DrupalCon 2017: An Overview

Design & Development

In April, one of our developers, Tony, traveled to Baltimore for DrupalCon 2017. Tony specializes in the development of the Drupal sites we build here at Top Floor and he is always invested in learning more about the changes happening at Drupal.

DrupalCon is an international educational event that brings together the people who use, develop, design, and support the Drupal platform. The event features dozens of curated sessions and panels from some of the most influential people and brightest minds within the Drupal community and beyond, as well as countless opportunities for networking, code sprints, informal conversations, and more. DrupalCon is the premiere conference to hone your Drupal skills, connect with the community, and learn about the future of web technologies happening on the Drupal platform.

We asked Tony to give us a recap of his experience and a little insight into what DrupalCon is all about. The main things he focused on while in Baltimore were standardization of the development process, theming and integrating pattern-lab into a Drupal 8 theme. He was also eager to get a feel for how the community as a whole was doing.

The conference began with Dries Buytaert’s annual keynote speech about the current status and features of Drupal. Dries is the founder and lead developer of Drupal. If you’re interested in catching up, you can watch the entire keynote presentation here.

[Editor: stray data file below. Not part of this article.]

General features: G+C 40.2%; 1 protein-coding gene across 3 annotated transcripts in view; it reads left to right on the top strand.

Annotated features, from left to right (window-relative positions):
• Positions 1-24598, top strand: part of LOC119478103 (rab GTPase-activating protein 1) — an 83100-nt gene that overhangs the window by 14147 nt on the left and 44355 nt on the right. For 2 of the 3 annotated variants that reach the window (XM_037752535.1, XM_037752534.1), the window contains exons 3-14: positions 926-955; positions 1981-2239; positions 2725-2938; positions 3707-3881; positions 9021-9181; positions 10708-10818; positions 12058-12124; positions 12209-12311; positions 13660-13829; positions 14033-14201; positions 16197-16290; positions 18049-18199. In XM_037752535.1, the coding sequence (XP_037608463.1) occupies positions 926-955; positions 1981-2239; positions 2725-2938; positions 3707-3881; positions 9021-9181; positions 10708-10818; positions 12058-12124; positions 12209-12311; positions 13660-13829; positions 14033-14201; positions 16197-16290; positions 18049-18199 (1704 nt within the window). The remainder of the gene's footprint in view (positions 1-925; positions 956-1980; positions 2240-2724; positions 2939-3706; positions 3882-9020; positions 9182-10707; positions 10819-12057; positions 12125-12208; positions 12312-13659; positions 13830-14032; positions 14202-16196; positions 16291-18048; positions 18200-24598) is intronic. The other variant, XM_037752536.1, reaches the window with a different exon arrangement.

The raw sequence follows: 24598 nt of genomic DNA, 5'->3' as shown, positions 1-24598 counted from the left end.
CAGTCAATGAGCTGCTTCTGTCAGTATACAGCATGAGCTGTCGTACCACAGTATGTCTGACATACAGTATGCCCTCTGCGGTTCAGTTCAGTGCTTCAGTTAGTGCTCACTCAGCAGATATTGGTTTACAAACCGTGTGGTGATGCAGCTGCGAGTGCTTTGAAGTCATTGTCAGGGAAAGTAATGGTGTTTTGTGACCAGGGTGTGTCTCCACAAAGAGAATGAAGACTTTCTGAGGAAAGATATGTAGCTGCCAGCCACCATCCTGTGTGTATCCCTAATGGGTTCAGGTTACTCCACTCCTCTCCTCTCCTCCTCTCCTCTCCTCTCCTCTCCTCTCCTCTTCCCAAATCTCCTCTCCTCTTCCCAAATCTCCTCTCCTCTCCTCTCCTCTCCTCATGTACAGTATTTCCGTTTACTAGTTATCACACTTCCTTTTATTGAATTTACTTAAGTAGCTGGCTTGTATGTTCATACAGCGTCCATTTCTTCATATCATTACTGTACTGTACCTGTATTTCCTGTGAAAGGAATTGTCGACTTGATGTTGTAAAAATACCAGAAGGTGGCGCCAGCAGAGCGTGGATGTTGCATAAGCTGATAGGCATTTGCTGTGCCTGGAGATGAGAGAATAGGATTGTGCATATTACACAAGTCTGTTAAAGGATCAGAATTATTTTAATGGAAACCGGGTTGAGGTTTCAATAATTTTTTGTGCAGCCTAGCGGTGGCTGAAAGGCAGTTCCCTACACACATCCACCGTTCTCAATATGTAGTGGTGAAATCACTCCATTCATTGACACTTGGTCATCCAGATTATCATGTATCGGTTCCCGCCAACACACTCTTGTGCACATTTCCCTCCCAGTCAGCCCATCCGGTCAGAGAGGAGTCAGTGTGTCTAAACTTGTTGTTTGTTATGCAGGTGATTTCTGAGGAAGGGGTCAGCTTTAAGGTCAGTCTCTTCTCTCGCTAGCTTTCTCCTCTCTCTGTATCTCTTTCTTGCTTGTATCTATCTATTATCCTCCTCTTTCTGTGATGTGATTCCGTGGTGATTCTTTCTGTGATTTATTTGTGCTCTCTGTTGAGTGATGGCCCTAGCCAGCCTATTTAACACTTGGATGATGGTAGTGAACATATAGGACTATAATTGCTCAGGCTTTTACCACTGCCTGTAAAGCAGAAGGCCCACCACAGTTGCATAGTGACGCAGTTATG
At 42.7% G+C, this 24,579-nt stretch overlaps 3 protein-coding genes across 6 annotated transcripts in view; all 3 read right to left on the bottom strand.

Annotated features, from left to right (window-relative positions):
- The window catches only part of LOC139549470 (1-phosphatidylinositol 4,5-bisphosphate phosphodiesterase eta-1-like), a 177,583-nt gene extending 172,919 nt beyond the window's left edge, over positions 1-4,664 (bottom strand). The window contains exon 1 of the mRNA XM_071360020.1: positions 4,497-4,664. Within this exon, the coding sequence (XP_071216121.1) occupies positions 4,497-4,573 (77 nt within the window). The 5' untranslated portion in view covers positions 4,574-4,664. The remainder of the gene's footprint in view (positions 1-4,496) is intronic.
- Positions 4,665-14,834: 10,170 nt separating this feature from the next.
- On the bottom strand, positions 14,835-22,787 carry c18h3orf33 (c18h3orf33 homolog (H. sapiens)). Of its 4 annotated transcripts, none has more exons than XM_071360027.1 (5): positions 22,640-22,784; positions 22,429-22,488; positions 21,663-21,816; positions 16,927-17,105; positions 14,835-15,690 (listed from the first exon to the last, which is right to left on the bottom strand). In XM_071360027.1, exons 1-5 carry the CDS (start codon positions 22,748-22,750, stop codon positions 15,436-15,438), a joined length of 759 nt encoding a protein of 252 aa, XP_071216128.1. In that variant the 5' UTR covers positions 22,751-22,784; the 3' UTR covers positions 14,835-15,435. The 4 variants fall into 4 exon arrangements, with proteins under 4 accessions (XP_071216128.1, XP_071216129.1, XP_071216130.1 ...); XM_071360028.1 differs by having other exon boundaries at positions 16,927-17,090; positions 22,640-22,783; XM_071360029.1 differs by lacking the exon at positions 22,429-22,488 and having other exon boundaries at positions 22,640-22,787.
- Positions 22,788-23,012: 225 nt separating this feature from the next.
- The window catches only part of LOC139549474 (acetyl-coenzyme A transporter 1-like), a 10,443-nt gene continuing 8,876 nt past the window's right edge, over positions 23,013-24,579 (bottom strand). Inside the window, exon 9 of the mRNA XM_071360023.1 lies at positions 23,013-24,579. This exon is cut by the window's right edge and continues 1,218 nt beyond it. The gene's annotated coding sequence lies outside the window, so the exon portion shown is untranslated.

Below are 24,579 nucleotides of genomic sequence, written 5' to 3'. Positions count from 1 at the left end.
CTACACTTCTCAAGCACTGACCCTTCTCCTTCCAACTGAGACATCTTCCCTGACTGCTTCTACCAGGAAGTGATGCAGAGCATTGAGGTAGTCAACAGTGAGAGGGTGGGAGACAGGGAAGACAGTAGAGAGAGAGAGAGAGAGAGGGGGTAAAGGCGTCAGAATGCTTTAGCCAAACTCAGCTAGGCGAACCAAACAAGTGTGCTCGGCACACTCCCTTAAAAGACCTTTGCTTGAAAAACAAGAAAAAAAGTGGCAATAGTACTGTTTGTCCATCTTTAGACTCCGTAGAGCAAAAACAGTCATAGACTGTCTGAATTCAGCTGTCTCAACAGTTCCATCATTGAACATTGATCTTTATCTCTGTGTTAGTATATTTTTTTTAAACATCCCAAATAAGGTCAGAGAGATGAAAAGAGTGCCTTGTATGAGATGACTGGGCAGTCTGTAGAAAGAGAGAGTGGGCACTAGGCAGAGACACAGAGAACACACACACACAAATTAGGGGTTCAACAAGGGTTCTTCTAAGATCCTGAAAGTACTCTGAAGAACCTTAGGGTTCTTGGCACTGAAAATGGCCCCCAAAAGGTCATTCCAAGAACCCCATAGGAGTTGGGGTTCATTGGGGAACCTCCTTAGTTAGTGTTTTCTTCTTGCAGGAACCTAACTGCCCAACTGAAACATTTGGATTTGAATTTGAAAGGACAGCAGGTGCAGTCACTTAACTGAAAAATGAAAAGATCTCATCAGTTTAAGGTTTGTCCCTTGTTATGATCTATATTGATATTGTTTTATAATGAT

A few quick stats from the keynote:

  • 15,000 Drupal 8 sites launched each month
  • Drupal isn’t just for the enterprise – it’s for any company that wants an ambitious website experience
  • 1 million websites on Drupal 7 that still need to be migrated

The rest of the conference was filled with sessions and discussion on various topics relating to the industry and several companies hosted events perfect for networking and connecting with other developers. One highlight was the “sprints” session, where hundreds of developers sat down together and knocked out bugs and issues.

Tony mentioned the best part of the whole thing was the sense of community building. Drupal relies entirely on it’s large community of contributors to build and maintain the CMS. He said it was awesome to meet the maintainers of the project and work side-by-side with them.